Sometimes cultures clash, but in my family, they blended beautifully when my mom was in the kitchen. My mother, Mamie M., has always loved the foods of her Italian heritage…just as much as my Syrian dad, the late Anthony Mosellie, enjoyed his culture’s foods.
When my sister, Christine, and I were growing up, Mom often combined the two cuisines with delicious results. And definitely, everything was made from scratch, including what I think is her best meal: Lamb and Beef Kabobs, Cilantro Potatoes, Syrian Salad and Pistachio Apricot Bars.
The grilled kabobs, seasoned with a lemon juice and olive oil marinade, can be served on or off the skewers. Mom’s tender, well-seasoned Cilantro Potatoes make the perfect side dish.
Syrian Salad marries Italian and Syrian ingredients such as Greek olives, prosciutto, and feta and mozzarella cheeses with traditional salad fixings. The yummy apricot bars provide a sweet end to this colorful meal.
Some of my earliest memories are of Mom cooking. Like her mother before her, she’d tell me to watch what she was doing so I’d “learn to cook.”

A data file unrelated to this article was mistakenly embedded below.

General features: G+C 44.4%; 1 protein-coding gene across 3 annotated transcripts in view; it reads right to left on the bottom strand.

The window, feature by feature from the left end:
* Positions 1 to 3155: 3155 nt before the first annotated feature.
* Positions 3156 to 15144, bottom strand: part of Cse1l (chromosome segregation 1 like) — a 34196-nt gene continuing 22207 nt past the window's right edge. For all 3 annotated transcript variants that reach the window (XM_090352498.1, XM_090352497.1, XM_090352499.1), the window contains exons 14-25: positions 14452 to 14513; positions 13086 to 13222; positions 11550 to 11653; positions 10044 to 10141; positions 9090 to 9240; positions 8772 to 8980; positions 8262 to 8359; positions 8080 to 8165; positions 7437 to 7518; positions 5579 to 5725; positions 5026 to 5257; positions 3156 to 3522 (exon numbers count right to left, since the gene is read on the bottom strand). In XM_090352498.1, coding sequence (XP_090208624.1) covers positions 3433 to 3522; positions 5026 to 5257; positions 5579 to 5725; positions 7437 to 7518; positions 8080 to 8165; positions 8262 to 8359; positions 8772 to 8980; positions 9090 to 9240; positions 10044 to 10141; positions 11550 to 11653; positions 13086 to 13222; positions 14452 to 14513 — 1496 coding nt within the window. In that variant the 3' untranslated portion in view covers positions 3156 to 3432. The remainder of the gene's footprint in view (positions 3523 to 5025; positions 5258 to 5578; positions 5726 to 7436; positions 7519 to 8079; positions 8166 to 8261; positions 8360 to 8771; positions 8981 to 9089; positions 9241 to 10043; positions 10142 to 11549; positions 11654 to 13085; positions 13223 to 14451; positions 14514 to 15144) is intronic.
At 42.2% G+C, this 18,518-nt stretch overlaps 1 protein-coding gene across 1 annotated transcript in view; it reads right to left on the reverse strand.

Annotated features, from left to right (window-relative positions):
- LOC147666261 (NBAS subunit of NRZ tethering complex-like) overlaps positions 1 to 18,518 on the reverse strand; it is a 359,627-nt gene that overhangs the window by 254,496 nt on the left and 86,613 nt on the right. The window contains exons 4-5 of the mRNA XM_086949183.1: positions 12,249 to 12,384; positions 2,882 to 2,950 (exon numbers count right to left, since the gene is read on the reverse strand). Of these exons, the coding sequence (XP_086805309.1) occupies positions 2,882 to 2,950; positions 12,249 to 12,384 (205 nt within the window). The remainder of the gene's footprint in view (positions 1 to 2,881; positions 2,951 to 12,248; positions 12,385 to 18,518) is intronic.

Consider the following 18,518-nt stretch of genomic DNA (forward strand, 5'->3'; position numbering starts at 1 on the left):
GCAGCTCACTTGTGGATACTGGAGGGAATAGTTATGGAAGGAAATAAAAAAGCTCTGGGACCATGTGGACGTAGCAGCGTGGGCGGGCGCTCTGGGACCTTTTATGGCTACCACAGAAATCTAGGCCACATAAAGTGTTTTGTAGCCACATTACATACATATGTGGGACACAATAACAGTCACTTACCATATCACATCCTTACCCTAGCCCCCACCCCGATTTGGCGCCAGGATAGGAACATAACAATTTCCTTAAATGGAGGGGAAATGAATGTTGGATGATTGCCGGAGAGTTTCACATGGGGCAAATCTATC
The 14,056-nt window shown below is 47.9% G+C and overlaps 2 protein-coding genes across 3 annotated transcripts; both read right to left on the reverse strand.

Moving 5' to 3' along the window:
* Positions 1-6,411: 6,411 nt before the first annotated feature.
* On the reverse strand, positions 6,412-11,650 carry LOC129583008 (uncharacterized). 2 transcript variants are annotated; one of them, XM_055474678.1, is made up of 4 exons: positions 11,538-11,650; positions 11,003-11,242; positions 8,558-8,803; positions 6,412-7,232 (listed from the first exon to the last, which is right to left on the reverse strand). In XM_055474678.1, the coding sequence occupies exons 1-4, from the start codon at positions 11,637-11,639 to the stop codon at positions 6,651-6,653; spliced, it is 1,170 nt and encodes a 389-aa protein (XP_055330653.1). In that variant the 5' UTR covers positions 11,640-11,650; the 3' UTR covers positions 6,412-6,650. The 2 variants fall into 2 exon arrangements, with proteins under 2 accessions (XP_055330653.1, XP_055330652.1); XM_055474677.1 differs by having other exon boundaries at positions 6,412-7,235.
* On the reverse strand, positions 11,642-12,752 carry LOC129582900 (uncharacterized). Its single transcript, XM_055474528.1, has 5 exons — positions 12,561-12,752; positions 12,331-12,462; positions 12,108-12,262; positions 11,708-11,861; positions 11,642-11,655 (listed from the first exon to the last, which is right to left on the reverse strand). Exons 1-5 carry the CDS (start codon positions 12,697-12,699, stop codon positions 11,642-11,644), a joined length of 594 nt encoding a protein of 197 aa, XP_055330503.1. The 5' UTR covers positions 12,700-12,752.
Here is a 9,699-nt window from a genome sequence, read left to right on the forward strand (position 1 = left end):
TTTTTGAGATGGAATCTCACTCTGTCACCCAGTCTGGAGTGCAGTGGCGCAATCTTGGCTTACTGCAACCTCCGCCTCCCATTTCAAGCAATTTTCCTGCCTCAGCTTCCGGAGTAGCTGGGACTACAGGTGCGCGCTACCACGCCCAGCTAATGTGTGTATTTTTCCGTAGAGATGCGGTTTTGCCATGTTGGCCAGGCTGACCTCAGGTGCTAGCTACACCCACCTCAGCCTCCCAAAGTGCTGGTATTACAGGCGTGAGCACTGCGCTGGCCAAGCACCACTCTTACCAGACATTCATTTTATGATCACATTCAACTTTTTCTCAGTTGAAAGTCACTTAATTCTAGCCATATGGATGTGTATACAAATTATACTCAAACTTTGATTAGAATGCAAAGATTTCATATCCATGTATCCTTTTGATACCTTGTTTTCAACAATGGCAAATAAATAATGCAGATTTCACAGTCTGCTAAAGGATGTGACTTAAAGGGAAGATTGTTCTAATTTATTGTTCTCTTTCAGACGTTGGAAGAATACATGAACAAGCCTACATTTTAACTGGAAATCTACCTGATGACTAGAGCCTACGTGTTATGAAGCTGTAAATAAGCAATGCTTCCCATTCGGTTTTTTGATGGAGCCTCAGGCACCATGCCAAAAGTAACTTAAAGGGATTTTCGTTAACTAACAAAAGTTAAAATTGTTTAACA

Mom, who grew up in Pennsylvania, was a seamstress from the age of 16. She always worked in blouse factories. My father didn’t want her to work after they married in 1947, but she was headstrong and worked until she was 62.
Still, she did all the cooking when Christine and I were growing up. But our large kitchen wasn’t only Mom’s domain. It was the focal point of all our parties, gatherings and meals.
Mom fixed gigantic meals, especially at holidays. Easter, Christmas Eve and birthdays were the biggest celebrations. People would tell me that my birthday parties were more like wedding receptions. Neighbors, relatives and friends often dropped in, and no one left hungry.
I remember so well the wonderful aromas of Mom’s cooking. On Sunday mornings, we’d smell the sauce cooking on the stove and meatballs frying while Italian bread baked in the oven. On summer Saturdays, she’d fry catfish in olive oil with garlic and cilantro—my dad’s favorite.
Mom turned 90 in July and still enjoys cooking from scratch. It was only last year that she used a microwave and ate a frozen dinner for the first time.
Mom and I still live in the family home (I’m a retired teacher). My sister is just a few miles away. My mother mostly cooks for holidays and when we yearn for a Syrian meal. Otherwise, I now do the cooking.
I love to cook and have even won some cooking contests, but I owe my success to my mom. Although I have learned a lot from her, no one can touch her cooking. I hope you’ll give her recipes a try!